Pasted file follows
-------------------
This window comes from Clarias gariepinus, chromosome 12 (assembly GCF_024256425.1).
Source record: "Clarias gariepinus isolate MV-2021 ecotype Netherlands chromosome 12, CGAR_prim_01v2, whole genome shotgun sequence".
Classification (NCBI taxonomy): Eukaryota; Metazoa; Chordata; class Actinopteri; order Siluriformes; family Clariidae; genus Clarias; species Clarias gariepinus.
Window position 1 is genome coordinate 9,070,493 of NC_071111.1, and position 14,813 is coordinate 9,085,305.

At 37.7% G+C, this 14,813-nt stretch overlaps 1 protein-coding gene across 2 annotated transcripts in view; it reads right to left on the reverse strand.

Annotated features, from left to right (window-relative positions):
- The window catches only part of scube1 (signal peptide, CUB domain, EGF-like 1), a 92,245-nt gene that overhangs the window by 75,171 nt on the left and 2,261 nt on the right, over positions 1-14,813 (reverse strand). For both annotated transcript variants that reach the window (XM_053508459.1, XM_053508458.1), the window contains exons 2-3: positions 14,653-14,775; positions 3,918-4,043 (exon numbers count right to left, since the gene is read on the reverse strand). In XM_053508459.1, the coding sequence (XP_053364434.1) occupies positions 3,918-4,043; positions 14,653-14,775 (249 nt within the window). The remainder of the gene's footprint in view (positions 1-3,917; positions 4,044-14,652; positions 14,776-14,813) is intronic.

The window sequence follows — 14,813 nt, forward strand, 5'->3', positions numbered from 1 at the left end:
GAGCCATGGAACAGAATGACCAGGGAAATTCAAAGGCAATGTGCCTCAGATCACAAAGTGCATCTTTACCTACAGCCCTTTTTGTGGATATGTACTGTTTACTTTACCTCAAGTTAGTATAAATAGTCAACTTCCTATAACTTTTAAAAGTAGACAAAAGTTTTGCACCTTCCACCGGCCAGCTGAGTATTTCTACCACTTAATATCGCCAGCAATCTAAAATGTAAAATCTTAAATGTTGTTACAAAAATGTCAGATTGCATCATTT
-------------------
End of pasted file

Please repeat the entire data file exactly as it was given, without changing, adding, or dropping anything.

This window comes from Clarias gariepinus, chromosome 12 (assembly GCF_024256425.1).
Source record: "Clarias gariepinus isolate MV-2021 ecotype Netherlands chromosome 12, CGAR_prim_01v2, whole genome shotgun sequence".
Classification (NCBI taxonomy): Eukaryota; Metazoa; Chordata; class Actinopteri; order Siluriformes; family Clariidae; genus Clarias; species Clarias gariepinus.
Window position 1 is genome coordinate 9,070,493 of NC_071111.1, and position 14,813 is coordinate 9,085,305.

At 37.7% G+C, this 14,813-nt stretch overlaps 1 protein-coding gene across 2 annotated transcripts in view; it reads right to left on the reverse strand.

Annotated features, from left to right (window-relative positions):
- The window catches only part of scube1 (signal peptide, CUB domain, EGF-like 1), a 92,245-nt gene that overhangs the window by 75,171 nt on the left and 2,261 nt on the right, over positions 1-14,813 (reverse strand). For both annotated transcript variants that reach the window (XM_053508459.1, XM_053508458.1), the window contains exons 2-3: positions 14,653-14,775; positions 3,918-4,043 (exon numbers count right to left, since the gene is read on the reverse strand). In XM_053508459.1, the coding sequence (XP_053364434.1) occupies positions 3,918-4,043; positions 14,653-14,775 (249 nt within the window). The remainder of the gene's footprint in view (positions 1-3,917; positions 4,044-14,652; positions 14,776-14,813) is intronic.

The window sequence follows — 14,813 nt, forward strand, 5'->3', positions numbered from 1 at the left end:
GAGCCATGGAACAGAATGACCAGGGAAATTCAAAGGCAATGTGCCTCAGATCACAAAGTGCATCTTTACCTACAGCCCTTTTTGTGGATATGTACTGTTTACTTTACCTCAAGTTAGTATAAATAGTCAACTTCCTATAACTTTTAAAAGTAGACAAAAGTTTTGCACCTTCCACCGGCCAGCTGAGTATTTCTACCACTTAATATCGCCAGCAATCTAAAATGTAAAATCTTAAATGTTGTTACAAAAATGTCAGATTGCATCATTT